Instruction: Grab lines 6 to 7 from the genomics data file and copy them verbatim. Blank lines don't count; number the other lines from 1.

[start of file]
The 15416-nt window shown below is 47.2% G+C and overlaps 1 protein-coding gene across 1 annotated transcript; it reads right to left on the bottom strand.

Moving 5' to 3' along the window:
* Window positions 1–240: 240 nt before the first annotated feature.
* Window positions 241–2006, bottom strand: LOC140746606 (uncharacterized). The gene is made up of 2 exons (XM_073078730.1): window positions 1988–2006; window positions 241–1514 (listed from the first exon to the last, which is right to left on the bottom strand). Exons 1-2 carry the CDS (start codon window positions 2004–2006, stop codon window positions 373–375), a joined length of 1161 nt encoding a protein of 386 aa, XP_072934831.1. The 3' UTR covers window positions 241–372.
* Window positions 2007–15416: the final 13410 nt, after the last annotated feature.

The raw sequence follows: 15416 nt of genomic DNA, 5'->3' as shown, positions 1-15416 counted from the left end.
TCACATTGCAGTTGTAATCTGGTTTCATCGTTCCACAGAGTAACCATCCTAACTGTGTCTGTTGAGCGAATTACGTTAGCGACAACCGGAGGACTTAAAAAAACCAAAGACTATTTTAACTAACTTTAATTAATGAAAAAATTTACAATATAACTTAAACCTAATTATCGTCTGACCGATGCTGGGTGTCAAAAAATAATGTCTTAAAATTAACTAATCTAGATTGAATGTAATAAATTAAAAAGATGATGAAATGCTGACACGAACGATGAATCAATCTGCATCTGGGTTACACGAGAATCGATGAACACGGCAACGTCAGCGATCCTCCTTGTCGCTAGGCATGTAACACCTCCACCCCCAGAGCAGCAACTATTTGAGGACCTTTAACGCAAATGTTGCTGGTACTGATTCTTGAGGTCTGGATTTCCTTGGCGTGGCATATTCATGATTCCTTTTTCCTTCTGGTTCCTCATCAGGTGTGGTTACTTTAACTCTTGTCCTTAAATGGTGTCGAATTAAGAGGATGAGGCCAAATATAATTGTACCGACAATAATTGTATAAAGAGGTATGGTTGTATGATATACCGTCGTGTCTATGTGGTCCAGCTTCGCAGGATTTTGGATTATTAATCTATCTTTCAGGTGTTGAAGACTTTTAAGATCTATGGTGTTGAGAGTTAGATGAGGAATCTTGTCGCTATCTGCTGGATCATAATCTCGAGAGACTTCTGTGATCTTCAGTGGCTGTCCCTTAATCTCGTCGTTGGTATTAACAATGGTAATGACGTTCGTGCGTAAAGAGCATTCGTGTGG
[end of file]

The raw sequence follows: 15416 nt of genomic DNA, 5'->3' as shown, positions 1-15416 counted from the left end.
TCACATTGCAGTTGTAATCTGGTTTCATCGTTCCACAGAGTAACCATCCTAACTGTGTCTGTTGAGCGAATTACGTTAGCGACAACCGGAGGACTTAAAAAAACCAAAGACTATTTTAACTAACTTTAATTAATGAAAAAATTTACAATATAACTTAAACCTAATTATCGTCTGACCGATGCTGGGTGTCAAAAAATAATGTCTTAAAATTAACTAATCTAGATTGAATGTAATAAATTAAAAAGATGATGAAATGCTGACACGAACGATGAATCAATCTGCATCTGGGTTACACGAGAATCGATGAACACGGCAACGTCAGCGATCCTCCTTGTCGCTAGGCATGTAACACCTCCACCCCCAGAGCAGCAACTATTTGAGGACCTTTAACGCAAATGTTGCTGGTACTGATTCTTGAGGTCTGGATTTCCTTGGCGTGGCATATTCATGATTCCTTTTTCCTTCTGGTTCCTCATCAGGTGTGGTTACTTTAACTCTTGTCCTTAAATGGTGTCGAATTAAGAGGATGAGGCCAAATATAATTGTACCGACAATAATTGTATAAAGAGGTATGGTTGTATGATATACCGTCGTGTCTATGTGGTCCAGCTTCGCAGGATTTTGGATTATTAATCTATCTTTCAGGTGTTGAAGACTTTTAAGATCTATGGTGTTGAGAGTTAGATGAGGAATCTTGTCGCTATCTGCTGGATCATAATCTCGAGAGACTTCTGTGATCTTCAGTGGCTGTCCCTTAATCTCGTCGTTGGTATTAACAATGGTAATGACGTTCGTGCGTAAAGAGCATTCGTGTGG